Beer of the week: Mississippi Mud Black & Tan – From the celestial spheres to the Mississippi Mud. Pre-bottled black & tan misses out on the very best feature of the classic mixed beer: the layering. Layering is not only visually appealing, it allows the drinker to experience the two beers as they mix, so no two sips are ever quite the same. Even so, pre-mixed black & tan is usually delicious. This is a very tasty combination of porter and pilsner. It is deep amber in color with a creamy tan head. The aroma is of fresh sourdough and cocoa. The flavor is full without being heavy, with some nice dark cherry notes in the finish. Good thing it is sold by the quart; one glass might not be enough. Oh, and the name is a lie; Mississippi Mud is brewed in upstate New York.
Reading of the week: Paradiso by Dante Alighieri, Canto XXV – This canto is pretty well outlined above.
Question for the week: Is Dante’s definition of hope (the sure expectance of a joy to come) or my definition (the present experience of a potential future joy) better? Is there a better definition still?
This is the nineteenth in a series on The Harvard Classics; the rest of the posts are available here. Volume IXX: Faust Egmont, Etc., Goethe, Doctor Faustus, Marlow
The First Amendment to the United States Constitution states:
Congress shall make no law respecting an establishment of religion, or prohibiting the free exercise thereof; or abridging the freedom of speech, or of the press; or the right of the people peaceably to assemble, and to petition the Government for a redress of grievances.
In that one sentence, the framers memorialized several of the “inalienable rights” central to the premise of the Declaration of Independence and the founding of the nation. Yet, despite how concise the amendment is, people seem constantly to misapprehend its significance. Here are a couple of critical points where people are often mistaken.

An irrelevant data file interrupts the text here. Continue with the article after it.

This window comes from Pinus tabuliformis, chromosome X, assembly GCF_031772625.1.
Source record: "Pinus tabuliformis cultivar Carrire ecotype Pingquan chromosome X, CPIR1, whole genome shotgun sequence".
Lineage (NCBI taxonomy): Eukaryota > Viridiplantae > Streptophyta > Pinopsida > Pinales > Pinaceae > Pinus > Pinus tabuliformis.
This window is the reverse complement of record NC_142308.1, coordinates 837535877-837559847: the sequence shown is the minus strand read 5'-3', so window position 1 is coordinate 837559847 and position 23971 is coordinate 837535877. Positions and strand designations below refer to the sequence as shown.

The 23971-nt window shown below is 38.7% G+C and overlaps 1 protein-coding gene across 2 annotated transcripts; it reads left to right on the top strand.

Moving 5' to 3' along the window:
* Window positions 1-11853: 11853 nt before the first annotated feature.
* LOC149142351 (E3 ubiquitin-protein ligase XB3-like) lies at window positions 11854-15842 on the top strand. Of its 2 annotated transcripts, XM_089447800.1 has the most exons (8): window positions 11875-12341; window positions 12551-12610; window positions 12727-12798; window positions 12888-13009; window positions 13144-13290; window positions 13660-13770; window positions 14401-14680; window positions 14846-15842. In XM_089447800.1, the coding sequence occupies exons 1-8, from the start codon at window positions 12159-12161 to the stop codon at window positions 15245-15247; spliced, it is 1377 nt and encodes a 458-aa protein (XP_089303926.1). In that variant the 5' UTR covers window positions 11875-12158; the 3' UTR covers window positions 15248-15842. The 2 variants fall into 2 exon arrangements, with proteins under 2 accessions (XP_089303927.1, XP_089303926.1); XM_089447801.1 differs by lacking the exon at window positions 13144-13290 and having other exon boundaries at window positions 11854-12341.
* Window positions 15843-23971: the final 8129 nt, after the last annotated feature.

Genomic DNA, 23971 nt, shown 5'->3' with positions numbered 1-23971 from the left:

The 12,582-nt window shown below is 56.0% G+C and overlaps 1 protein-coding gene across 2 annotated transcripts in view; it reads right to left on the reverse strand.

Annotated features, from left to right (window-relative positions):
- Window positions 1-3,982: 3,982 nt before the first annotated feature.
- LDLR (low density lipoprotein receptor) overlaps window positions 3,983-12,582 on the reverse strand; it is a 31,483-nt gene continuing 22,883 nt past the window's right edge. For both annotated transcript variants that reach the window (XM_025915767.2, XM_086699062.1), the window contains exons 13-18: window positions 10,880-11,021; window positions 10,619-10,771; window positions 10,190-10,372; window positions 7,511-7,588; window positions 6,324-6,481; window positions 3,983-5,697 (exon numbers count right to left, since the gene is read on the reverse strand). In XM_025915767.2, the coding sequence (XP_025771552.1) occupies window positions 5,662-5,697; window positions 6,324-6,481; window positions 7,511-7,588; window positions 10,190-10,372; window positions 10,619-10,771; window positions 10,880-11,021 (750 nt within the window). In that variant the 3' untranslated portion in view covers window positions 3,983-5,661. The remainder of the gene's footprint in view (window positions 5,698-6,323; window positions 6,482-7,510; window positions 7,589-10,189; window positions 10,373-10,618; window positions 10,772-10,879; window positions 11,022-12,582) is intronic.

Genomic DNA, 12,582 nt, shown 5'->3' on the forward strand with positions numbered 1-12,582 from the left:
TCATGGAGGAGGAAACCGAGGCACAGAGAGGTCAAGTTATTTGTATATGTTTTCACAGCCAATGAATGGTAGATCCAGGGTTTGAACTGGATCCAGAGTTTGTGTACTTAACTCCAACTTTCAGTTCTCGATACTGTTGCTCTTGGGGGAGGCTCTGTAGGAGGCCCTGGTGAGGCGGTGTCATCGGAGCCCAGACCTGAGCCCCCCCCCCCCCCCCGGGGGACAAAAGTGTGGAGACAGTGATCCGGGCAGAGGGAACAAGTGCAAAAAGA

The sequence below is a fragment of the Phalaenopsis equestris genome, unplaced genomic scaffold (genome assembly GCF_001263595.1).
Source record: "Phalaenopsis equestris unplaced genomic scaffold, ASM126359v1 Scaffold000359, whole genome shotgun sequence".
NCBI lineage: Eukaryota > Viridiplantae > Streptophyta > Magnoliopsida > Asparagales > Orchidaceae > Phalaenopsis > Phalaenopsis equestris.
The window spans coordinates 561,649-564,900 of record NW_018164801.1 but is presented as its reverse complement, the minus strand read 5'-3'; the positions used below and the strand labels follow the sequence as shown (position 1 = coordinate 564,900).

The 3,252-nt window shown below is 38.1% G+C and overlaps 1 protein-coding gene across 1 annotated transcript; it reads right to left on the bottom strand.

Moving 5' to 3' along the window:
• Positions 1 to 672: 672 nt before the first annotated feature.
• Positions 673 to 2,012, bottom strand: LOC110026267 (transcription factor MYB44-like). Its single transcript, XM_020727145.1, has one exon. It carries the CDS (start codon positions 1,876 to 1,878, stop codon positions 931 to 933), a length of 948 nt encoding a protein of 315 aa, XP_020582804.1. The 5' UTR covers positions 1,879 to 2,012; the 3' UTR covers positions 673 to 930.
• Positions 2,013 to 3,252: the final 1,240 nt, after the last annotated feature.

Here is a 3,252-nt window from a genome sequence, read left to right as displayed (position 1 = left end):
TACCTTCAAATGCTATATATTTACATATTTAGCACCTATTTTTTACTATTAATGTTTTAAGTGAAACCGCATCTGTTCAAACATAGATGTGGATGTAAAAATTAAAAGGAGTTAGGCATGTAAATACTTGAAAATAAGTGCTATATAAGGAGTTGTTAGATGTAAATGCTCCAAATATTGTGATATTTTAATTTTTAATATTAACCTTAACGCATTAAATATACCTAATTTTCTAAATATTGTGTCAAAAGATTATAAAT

1. The amendment only applies to government action. People constantly confuse their right to free speech with a right to be free from the private consequences of that speech. A speech code by a company or private school is not subject to First Amendment analysis. Likewise, a private club may have religious requirements that a government actor may not.
2. That doesn’t mean that other laws do not matter. Some people on the internet hold the idea that “the First Amendment stops the government from infringing on your free speech, but it doesn’t stop me from punching you in the mouth.” Although that statement is technically accurate, punching somebody in the mouth violates laws independent of the First Amendment. Additionally, civil rights laws, government licensing requirements, and so forth may create obligations for private individuals or companies not to discriminate based on the exercise of certain First Amendment rights.
3. The amendment applies to all government action, not just the federal government. The plain of the first amendment states that “Congress shall pass no law…”; it does not mention state governments. However, a long series of Supreme Court cases has established that the First Amendment (and most of the rest of the Bill of Rights) applies to state action through the “incorporation doctrine”. Even so, the First Amendment is probably redundant in most cases. Each state has its own constitution, and each state constitution includes free speech clause. The New York Court of Appeals, for example, has held that the free speech clause of the New York Constitution provides a greater level of protection than the First Amendment.
4. “Speech” consists of a lot more than just talking. Supreme Court cases have held that the First Amendment’s speech clause protects “expressive conduct.” That can mean a wide range of actions, including burning the American flag, nude dancing, remaining silent, or cross burning.
5. The amendment is especially important because it protects those without political clout. As a practical matter, no government would ever need to be restrained from punishing pro-government speech. Likewise, statements that everybody agrees with are under no threat of suppression. It is the provocative, the unpopular, the revolutionary that needs to be protected. Minority religious groups and others who are heterodox in the myriad ways that people may stray from conventional norms are the people who have the most to fear from popular government, and the most need for an amendment that protects, above all, the freedom of the mind.